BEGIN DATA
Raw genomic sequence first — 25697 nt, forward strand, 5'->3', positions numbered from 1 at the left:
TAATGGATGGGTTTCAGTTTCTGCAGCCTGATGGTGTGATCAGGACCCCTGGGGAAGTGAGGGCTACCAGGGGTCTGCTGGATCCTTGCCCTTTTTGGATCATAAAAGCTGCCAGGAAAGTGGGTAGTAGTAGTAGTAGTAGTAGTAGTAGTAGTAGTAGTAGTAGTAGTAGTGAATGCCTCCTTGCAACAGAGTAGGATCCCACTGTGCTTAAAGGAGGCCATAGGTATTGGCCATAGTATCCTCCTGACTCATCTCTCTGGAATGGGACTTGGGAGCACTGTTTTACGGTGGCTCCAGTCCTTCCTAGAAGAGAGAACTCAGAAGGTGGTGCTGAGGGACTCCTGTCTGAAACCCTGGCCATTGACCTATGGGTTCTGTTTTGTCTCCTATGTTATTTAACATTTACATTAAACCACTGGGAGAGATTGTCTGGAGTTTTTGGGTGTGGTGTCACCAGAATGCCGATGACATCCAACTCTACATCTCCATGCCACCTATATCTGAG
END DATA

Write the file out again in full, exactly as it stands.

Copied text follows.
Raw genomic sequence first — 25697 nt, forward strand, 5'->3', positions numbered from 1 at the left:
TAATGGATGGGTTTCAGTTTCTGCAGCCTGATGGTGTGATCAGGACCCCTGGGGAAGTGAGGGCTACCAGGGGTCTGCTGGATCCTTGCCCTTTTTGGATCATAAAAGCTGCCAGGAAAGTGGGTAGTAGTAGTAGTAGTAGTAGTAGTAGTAGTAGTAGTAGTAGTAGTAGTGAATGCCTCCTTGCAACAGAGTAGGATCCCACTGTGCTTAAAGGAGGCCATAGGTATTGGCCATAGTATCCTCCTGACTCATCTCTCTGGAATGGGACTTGGGAGCACTGTTTTACGGTGGCTCCAGTCCTTCCTAGAAGAGAGAACTCAGAAGGTGGTGCTGAGGGACTCCTGTCTGAAACCCTGGCCATTGACCTATGGGTTCTGTTTTGTCTCCTATGTTATTTAACATTTACATTAAACCACTGGGAGAGATTGTCTGGAGTTTTTGGGTGTGGTGTCACCAGAATGCCGATGACATCCAACTCTACATCTCCATGCCACCTATATCTGAG